Google (GOOG)’s stock is on track to reach $1,000 per share, Carlos Kirjner of Sanford Bernstein said Friday.
“It’s not controversial that this company has many opportunities to keep top-line growth healthy for the next couple of quarters and indeed for the next few of years, ranging from improving search through the knowledge graph, with YouTube capturing more print advertising dollars, entering new markets such as the IT infrastructure with the Google Compute Engine and Glass and Fiber and on and on,” he said.
Google’s been on a tear this year. In the last month, Google’s PPS, now $880.37, has increased more than 24% year-to-date and 55% since this time last year.
On CNBC’s “Fast Money,” Kirjner said that Google still had to keep an eye on costs for the stock to hit $1,000. GOOG has traded in a 52-week range of $562.09 – $920.60.
“What we really need to see is management controlling operating expenses to deliver double digit growth of operating common EPS,” he said. “In that scenario, I think the stock would be trading more or less where it is today, at 19x adjusted earnings, and the company would deliver EPS in the high 50s, which brings us, in fact, north of $1,000.”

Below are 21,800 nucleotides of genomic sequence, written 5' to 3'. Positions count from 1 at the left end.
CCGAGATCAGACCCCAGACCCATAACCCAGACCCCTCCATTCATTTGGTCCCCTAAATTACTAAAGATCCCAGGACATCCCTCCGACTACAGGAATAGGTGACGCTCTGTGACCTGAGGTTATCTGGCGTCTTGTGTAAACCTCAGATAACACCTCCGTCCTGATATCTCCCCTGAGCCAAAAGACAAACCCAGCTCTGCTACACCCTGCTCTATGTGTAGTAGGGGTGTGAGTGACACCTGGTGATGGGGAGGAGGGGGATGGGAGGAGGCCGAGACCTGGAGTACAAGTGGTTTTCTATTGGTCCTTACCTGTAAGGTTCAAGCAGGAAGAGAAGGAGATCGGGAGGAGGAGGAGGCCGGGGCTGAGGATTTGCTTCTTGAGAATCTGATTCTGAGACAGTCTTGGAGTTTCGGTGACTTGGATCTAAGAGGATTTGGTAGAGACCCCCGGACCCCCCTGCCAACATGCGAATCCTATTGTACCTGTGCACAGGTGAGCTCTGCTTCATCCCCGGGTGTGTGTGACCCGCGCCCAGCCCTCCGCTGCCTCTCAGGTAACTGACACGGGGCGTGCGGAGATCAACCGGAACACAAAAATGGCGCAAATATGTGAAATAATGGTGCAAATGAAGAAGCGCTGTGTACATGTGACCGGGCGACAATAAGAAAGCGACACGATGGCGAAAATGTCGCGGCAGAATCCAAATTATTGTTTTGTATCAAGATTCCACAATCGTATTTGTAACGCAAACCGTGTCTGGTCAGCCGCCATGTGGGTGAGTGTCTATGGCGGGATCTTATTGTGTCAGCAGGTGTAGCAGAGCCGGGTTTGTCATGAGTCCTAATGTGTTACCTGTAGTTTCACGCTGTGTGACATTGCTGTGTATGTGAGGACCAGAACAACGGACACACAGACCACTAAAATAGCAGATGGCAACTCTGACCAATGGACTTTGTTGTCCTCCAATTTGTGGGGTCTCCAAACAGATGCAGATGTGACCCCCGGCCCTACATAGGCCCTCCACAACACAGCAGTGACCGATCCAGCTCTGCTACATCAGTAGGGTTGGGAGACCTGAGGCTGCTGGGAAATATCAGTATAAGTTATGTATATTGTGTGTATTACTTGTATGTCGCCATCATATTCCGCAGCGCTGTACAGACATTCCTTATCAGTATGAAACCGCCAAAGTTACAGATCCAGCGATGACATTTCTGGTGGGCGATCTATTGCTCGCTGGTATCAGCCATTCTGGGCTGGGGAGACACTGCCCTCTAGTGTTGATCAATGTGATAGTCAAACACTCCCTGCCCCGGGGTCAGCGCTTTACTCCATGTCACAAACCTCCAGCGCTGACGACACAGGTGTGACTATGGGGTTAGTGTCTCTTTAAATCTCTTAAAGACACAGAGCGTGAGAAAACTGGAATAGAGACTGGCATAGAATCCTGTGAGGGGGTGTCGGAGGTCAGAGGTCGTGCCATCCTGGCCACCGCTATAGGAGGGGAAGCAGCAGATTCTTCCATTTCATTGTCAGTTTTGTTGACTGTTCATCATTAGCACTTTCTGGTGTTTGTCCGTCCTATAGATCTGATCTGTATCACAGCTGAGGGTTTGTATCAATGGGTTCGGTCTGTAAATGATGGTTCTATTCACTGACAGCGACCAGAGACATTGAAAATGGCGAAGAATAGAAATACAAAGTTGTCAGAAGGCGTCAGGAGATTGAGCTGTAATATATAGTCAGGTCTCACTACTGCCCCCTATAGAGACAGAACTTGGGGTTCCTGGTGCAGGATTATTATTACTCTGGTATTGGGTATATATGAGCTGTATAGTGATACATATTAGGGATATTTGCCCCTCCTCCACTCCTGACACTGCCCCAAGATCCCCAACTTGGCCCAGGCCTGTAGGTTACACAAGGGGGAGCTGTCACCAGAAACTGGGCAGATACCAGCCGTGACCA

If the sharpies on Wall Street are right (this time) — last month, RW Baird analyst Colin Sebastian raised his price target on Google to $1,025 — investors who buy Google at the current PPS stand to gain more than 24%. That said, let’s hope the search giant won’t be the next company to follow Apple’s epic nosedive on Wall Street. If you recall, analysts loved Apple stock so much in 2012 that they kept bumping up price targets as AAPL catapulted to $705 a share.
With the stock price in free fall, analysts couldn’t take their price targets down fast enough. Again, let’s hope that won’t be the case with Google.